Over lunch at our favorite little restaurant, Cathy, my best friend, announced that she was pregnant—and instead of being happy for her, I was stunned to realize that I felt betrayed. Before I had even a second to compose myself, a survival instinct deep within the most primitive part of my brain had taken possession of my emotions. I had a sinking feeling that nothing would ever be the same between Cathy and me. Like it or not, I was competing with the tiny presence in her womb. "Congratulations!" I said, feeling suddenly very lonely.
This was not a case of baby envy. When Cathy got pregnant, my own daughter was 12 years old. And some years earlier, after a couple of painful miscarriages, I had decided that I didn't really want any more children. I vividly remembered what it was like to care for a baby—to wake up at 3 AM, yet not be able to take a shower until 3 PM—and I was glad that phase of my life was over and done with.
No, I was not envious. What I did resent, however, was being presented with a fait accompli. How dare Cathy make a unilateral decision that would affect our relationship! Maybe I would lose her forever. Ah! Separation anxiety is such a primordial emotion, it defies rationality. How needy we all are under our poised, affable facades.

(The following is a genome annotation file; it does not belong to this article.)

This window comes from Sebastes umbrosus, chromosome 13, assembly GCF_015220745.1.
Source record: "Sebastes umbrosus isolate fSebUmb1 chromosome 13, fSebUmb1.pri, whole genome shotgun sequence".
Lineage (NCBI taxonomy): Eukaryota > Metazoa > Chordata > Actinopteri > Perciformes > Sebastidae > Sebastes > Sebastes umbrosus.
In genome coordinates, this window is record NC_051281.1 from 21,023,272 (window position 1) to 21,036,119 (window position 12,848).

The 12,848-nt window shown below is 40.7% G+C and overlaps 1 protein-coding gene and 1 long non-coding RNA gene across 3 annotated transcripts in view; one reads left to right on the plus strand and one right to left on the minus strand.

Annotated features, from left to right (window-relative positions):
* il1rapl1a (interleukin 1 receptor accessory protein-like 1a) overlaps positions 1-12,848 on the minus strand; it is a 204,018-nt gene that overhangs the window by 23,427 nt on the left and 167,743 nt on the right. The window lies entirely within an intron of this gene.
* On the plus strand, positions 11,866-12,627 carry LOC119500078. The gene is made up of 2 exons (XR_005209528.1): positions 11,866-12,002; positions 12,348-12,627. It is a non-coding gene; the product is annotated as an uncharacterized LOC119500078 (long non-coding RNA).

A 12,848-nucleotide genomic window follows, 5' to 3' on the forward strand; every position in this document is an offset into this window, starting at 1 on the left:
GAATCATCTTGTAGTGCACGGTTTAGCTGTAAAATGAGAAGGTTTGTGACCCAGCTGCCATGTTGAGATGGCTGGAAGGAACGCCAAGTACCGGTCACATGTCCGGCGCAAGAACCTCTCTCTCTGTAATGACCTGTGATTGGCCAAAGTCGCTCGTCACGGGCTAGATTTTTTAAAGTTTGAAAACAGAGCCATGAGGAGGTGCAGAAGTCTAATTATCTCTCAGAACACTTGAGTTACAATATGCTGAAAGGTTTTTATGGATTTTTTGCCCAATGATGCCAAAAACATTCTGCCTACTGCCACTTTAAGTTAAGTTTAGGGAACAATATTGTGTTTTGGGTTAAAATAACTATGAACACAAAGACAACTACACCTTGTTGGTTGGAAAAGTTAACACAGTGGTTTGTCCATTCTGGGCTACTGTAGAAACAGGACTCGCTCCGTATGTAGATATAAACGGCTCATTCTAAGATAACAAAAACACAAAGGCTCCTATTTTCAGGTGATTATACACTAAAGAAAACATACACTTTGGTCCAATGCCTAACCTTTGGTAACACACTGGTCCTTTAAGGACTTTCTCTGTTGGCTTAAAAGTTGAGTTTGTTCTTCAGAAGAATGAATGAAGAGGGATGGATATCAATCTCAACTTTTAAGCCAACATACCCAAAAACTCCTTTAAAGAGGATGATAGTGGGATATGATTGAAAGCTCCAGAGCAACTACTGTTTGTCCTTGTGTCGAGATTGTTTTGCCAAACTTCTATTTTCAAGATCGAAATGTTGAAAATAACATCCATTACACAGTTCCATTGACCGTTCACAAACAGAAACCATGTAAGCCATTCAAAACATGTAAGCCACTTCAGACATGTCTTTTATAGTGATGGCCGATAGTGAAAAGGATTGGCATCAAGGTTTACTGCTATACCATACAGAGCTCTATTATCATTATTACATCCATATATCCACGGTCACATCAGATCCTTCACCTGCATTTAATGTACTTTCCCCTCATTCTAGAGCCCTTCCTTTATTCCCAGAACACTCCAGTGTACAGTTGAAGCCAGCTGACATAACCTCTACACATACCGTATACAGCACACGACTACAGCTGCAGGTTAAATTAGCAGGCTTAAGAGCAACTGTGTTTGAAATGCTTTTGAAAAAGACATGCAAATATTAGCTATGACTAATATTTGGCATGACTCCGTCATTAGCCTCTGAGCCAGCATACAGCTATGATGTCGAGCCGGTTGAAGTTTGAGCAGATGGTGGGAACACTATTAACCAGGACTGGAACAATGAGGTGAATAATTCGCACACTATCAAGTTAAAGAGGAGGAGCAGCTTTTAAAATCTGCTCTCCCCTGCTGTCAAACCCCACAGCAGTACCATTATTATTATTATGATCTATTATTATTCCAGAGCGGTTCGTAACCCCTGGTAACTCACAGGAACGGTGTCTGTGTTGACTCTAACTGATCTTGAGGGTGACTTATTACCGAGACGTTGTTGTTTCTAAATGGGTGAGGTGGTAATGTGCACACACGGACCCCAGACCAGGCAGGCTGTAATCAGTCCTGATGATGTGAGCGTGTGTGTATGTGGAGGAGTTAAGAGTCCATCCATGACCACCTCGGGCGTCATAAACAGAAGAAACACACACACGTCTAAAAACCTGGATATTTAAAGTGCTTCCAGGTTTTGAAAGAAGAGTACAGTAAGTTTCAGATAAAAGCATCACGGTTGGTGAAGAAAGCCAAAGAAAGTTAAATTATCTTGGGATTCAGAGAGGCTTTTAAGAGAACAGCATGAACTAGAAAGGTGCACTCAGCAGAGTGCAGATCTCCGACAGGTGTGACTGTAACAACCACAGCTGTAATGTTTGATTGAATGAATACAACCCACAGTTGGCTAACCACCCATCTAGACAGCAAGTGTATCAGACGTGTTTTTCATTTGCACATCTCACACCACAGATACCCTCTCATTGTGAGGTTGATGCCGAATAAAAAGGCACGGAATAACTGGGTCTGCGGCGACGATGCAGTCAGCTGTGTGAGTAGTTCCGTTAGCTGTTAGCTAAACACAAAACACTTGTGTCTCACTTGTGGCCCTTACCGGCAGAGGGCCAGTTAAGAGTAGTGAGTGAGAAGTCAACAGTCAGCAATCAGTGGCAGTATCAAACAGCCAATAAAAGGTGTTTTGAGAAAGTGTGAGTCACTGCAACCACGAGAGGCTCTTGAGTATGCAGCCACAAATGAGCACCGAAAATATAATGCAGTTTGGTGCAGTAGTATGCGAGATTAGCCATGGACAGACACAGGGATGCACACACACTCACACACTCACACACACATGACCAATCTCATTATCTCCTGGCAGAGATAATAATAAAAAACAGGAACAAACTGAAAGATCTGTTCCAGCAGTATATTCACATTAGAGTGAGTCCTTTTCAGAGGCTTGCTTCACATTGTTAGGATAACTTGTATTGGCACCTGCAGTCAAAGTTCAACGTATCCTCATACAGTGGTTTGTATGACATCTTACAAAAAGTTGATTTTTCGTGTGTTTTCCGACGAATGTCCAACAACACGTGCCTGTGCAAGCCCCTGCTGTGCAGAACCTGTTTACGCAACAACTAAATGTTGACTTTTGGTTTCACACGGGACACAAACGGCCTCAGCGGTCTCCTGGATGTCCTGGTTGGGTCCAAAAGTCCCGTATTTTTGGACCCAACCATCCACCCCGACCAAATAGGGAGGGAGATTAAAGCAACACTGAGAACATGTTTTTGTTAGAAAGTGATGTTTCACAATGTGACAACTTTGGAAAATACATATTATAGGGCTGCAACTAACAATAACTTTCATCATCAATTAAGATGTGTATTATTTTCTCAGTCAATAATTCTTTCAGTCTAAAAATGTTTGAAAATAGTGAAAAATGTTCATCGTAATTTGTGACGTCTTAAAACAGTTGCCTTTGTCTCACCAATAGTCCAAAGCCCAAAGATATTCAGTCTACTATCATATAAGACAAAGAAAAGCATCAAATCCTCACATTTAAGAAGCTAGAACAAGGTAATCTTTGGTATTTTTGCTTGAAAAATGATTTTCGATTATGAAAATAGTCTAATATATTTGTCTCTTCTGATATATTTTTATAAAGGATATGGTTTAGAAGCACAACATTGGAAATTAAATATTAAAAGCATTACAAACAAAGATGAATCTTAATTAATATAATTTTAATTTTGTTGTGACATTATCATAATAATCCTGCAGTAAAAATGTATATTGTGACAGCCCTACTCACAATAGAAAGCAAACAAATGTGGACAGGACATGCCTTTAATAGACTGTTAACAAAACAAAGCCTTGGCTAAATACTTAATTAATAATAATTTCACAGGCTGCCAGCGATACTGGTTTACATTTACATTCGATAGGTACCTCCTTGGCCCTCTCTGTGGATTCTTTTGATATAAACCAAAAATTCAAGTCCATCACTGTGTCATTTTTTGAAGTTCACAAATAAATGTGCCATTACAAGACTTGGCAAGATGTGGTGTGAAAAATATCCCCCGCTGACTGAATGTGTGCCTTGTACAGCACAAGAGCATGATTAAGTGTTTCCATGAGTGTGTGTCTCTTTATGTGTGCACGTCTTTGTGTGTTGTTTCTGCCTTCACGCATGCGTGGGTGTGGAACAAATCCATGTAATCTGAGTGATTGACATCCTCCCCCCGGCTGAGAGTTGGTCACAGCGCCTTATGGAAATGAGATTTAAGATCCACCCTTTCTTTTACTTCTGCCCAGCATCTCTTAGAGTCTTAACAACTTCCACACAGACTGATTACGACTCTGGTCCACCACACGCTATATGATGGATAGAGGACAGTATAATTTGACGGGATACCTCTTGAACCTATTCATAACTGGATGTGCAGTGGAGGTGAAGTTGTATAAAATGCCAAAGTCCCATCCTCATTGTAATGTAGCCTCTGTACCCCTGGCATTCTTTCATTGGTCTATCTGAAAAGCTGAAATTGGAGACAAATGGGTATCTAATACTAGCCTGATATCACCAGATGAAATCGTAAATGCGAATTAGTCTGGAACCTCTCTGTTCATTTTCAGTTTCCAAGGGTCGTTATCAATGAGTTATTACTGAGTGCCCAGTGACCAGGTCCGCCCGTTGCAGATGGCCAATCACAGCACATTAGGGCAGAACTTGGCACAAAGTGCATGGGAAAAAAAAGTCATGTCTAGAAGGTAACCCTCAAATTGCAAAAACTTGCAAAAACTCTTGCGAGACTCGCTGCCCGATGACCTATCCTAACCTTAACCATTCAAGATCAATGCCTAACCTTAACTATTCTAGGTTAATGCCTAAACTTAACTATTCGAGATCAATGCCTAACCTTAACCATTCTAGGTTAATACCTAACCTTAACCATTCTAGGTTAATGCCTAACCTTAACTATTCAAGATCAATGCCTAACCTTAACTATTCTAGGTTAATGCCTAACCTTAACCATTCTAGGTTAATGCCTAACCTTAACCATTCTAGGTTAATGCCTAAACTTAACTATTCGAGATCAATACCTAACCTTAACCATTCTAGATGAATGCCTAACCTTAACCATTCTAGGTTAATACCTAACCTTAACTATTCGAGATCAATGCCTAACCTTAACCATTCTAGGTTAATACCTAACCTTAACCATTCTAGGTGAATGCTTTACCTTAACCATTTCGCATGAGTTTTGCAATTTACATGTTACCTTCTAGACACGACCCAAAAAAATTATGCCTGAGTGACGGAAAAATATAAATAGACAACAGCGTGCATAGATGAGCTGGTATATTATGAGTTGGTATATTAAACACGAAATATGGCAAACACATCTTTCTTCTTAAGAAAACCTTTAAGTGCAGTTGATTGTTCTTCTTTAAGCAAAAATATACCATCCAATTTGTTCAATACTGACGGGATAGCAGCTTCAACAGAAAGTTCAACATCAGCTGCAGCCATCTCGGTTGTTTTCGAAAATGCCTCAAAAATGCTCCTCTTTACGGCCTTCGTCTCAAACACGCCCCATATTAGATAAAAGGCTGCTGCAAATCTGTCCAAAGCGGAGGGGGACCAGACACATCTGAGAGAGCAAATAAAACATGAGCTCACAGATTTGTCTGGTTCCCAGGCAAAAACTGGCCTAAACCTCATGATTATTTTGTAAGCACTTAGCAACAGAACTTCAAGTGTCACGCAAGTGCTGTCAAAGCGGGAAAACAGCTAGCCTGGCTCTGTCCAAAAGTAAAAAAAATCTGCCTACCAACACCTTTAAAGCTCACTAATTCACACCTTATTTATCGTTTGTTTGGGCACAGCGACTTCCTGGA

And indeed, from that moment until nearly three years later, not only did Cathy and I struggle to make time to get together, but when we did, we strained to find compelling topics of conversation. I had the impression that she was pulling away, no longer chatting enthusiastically the way she used to.
Right after the delivery, I went to visit her, but her newborn and I never managed to bond. He would fret and whimper the minute I held him in my arms. And whenever I'd get on the phone with his mother, as if on cue, he'd begin to scream uncontrollably. She would say, "I'll call you back," but she would never find the time to do so. Eventually I stopped reaching out to her. Adults are powerless against the will of a baby who doesn't want to share with others his mother's attention.